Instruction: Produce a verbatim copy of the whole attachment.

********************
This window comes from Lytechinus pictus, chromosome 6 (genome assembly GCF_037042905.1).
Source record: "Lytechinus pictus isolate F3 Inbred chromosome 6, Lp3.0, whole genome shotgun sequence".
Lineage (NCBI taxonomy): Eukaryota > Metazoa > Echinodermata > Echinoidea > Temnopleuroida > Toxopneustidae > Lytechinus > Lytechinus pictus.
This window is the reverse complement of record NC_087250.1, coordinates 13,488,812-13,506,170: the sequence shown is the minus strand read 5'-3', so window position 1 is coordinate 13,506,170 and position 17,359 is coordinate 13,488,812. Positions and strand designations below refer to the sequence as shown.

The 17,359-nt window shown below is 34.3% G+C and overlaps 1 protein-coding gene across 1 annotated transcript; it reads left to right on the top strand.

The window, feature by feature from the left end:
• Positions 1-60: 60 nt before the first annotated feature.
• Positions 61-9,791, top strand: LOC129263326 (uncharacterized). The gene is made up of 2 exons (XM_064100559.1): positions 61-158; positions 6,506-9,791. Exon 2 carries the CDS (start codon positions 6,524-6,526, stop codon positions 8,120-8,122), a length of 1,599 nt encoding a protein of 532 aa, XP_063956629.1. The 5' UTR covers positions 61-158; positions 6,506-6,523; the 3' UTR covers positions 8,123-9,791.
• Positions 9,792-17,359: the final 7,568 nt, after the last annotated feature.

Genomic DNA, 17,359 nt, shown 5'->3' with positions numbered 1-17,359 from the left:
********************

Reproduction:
This window comes from Lytechinus pictus, chromosome 6 (genome assembly GCF_037042905.1).
Source record: "Lytechinus pictus isolate F3 Inbred chromosome 6, Lp3.0, whole genome shotgun sequence".
Lineage (NCBI taxonomy): Eukaryota > Metazoa > Echinodermata > Echinoidea > Temnopleuroida > Toxopneustidae > Lytechinus > Lytechinus pictus.
This window is the reverse complement of record NC_087250.1, coordinates 13,488,812-13,506,170: the sequence shown is the minus strand read 5'-3', so window position 1 is coordinate 13,506,170 and position 17,359 is coordinate 13,488,812. Positions and strand designations below refer to the sequence as shown.

The 17,359-nt window shown below is 34.3% G+C and overlaps 1 protein-coding gene across 1 annotated transcript; it reads left to right on the top strand.

The window, feature by feature from the left end:
• Positions 1-60: 60 nt before the first annotated feature.
• Positions 61-9,791, top strand: LOC129263326 (uncharacterized). The gene is made up of 2 exons (XM_064100559.1): positions 61-158; positions 6,506-9,791. Exon 2 carries the CDS (start codon positions 6,524-6,526, stop codon positions 8,120-8,122), a length of 1,599 nt encoding a protein of 532 aa, XP_063956629.1. The 5' UTR covers positions 61-158; positions 6,506-6,523; the 3' UTR covers positions 8,123-9,791.
• Positions 9,792-17,359: the final 7,568 nt, after the last annotated feature.

Genomic DNA, 17,359 nt, shown 5'->3' with positions numbered 1-17,359 from the left: